The mayhem that is the clearing of land.
It's been two months since my last post, and in that time we've raised our house with an amazing outpouring of community effort, spent two weeks getting the first iteration of our roof set for the winter, and we now are spending all suitable weather clearing more around the house. This is a return to the first work we did here at the land, and it feels very familiar. This time, as opposed to before, we're going to have our heavy-machine operator of choice, Jim Herrick, use his excavator to compile our logs at the mill, and move some of the branches and stumps to the edge of the clearing. We'll most likely burn some brush (which we haven't done in the past) as well. The hand-rolling of logs with peaveys has been the most physically and emotionally taxing work of all, so we're going to save ourselves some stress there. And we've already ordered many apple trees from FedCo which will quickly be residing in newly opened niches of the topography.
I've been thinking recently of how destructive we humans are just as a matter of existence. I don't intend that statement to carry negative connotation, to me it's a fact. I often like to think of how similar we are to beavers in the way we change our immediate environment to suit our preferential version of living, rather than adapting ourselves to wherever we happen to be. They help me to perceive it as one of the natural approaches to living on this planet. There is nothing necessarily good or bad about that preference it seems to me, rather, positive and negative results seem to be more related to the scope of that alteration, and how it fits in with it's particular habitat. Not unlike the beavers, Meggie and I are cutting down trees in order that we may use them to our benefit, and also utilize the space they once inhabited to provide room for our home and a micro-environment that suits our sustenance of choice. If you look at the picture accompanying the beginning of this entry, you see the current (as of a couple days ago) state of one part of our clearing efforts near the house. Even though I'm consciously deciding to proceed with the homestead in this way, the process looks incredibly destructive, because it is. We need to destroy, or end, the lives of many other things in order that our lives continue. It's hard to get around this basic principle in nature. If we accept this precept, and consider the scale of destruction and alteration required to support one human being in this current cultural context, I think it follows that we're way up at the top of the list of "Creatures Requiring the Most Resources." This is why I have the hardest time understanding the apparently assumed truism that more people is always a good circumstance, that reproducing is always a good choice, that economic and population growth are inherently good goals. Why can't we collectively see the faults in this logic? Population dynamics in all species of plants and animals work in cycles and balance. All species are limited by the same existent amounts of any given energy or resource. Historically, these dances of predator and prey circling around each other in abundance and lack have occurred in particular parts of the environment. Islands have often proven to be especially instructive since their borders of resources are so obvious and static. Now, I think it's time we consider the island that is the Earth. Our population trajectory is only a "success" story if you don't read the last chapter of the book, because we too, eventually reach that limit of resources. We can disagree about when that may happen, but no one can presume it won't without engaging in willful ignorance.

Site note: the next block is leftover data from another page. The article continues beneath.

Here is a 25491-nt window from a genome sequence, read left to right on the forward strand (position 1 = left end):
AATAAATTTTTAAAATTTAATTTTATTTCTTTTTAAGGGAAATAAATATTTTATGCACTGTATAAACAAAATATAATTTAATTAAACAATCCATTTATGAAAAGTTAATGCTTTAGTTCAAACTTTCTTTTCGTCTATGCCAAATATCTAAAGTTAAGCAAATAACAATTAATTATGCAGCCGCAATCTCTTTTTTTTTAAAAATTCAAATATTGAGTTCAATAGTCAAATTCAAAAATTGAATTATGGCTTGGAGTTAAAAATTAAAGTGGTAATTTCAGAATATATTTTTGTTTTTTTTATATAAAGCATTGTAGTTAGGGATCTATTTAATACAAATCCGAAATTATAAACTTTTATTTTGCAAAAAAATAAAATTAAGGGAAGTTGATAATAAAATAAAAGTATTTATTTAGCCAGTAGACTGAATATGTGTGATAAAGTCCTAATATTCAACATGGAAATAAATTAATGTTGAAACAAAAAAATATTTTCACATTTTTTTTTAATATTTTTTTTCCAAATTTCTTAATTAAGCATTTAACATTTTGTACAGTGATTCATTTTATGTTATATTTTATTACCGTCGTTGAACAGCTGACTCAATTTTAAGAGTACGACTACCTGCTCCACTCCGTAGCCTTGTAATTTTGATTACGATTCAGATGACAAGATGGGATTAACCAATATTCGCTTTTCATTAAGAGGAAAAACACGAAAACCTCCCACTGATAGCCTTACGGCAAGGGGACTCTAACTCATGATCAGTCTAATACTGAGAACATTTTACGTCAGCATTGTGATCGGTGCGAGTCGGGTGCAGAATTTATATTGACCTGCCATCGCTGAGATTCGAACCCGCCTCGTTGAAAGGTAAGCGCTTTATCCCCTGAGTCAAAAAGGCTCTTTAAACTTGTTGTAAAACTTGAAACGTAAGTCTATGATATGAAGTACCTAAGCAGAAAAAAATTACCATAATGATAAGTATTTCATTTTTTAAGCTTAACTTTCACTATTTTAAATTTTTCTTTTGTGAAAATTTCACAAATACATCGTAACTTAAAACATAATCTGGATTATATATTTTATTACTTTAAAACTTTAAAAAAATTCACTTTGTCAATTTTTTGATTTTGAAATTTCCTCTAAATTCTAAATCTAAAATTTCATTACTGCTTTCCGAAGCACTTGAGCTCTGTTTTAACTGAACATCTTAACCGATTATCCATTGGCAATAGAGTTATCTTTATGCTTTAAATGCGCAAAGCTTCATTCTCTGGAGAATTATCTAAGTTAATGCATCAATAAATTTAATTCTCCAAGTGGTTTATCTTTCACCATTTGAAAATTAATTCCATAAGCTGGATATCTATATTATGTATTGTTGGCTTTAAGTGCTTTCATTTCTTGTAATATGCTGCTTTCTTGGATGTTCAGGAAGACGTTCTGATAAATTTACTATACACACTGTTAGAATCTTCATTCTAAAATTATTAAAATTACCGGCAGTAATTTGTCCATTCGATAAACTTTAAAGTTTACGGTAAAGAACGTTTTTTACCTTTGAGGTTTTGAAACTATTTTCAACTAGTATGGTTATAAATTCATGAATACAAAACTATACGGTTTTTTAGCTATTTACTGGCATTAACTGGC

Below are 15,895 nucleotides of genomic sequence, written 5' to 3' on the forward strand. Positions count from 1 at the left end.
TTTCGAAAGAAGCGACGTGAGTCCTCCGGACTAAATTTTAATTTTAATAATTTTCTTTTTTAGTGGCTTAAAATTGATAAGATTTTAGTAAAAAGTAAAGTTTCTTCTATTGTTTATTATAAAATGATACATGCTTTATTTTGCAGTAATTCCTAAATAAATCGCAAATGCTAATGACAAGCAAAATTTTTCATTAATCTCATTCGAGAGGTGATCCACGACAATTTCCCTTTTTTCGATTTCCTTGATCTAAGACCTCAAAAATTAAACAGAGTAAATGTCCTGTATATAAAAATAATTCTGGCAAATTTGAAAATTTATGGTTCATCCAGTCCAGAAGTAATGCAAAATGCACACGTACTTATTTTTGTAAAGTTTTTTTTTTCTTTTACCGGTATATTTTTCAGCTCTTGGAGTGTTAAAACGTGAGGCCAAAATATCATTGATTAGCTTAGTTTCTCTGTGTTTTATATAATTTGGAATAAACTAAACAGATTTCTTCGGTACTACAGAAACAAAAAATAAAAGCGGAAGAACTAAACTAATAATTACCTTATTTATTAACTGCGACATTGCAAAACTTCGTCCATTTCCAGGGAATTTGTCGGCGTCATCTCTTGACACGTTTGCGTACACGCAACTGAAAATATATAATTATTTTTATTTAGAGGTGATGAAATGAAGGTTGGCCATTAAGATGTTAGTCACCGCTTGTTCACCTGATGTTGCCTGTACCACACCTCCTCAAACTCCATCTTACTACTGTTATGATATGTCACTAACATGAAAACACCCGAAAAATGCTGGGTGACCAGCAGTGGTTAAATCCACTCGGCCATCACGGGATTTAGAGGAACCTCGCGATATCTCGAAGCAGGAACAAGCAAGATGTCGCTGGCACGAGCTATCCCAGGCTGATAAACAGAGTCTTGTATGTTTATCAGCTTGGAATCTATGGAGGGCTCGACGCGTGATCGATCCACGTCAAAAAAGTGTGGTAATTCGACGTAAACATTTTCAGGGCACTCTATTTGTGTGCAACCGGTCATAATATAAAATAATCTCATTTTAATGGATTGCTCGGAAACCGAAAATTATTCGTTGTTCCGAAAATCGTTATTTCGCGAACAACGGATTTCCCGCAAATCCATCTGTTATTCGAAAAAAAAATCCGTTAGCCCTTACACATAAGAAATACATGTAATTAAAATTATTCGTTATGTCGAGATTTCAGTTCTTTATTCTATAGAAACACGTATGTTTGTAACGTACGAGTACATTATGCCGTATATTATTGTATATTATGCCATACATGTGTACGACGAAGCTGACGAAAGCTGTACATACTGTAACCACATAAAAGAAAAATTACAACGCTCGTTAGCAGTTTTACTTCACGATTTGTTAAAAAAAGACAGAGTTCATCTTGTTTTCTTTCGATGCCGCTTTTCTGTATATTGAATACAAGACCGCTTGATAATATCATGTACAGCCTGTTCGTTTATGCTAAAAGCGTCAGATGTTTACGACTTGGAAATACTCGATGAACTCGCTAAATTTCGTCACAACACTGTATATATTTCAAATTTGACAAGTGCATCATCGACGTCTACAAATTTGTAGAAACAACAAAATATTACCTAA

Here I end the life of an 80+ year old pine to help support my own.
The human species certainly is clever if not wise. Over and over again we have figured out ways to inhabit every part of this planet whether hospitable or not, moving and removing resources from one place in support of another, hiding waste and decay out of sight and out of mind. It's so complex now that most people have very little or no idea of what it takes to support their life, and from how many different continents the needed resources are taken. Probably no one can understand it as a whole. But satellites and space junk notwithstanding, this entire play happens within the bounds of our planetary island. And our species' lives are not more precious or important than any others in this world. We are all subjected to the same limitations--hawks, chickadees, butterflies, efts, spider mites. How pressing these considerations are to you depend on how you think of the value of human life. Are two deaths twice as bad as one? Four deaths twice as bad as two? When the beavers exploit one region of habitat and their population surges just as the resources run out, they experience a population crash. This has happened to human cultures before too. But if we continue to tell ourselves that more of us is always better, we will ride that misconception onward past 10 billion people, and when that population crashes, well...you do the math.
Recording moments from our journey on the Pacific Crest Trail. (All pre-2015 entries are Patrick's words on work and life at the homestead).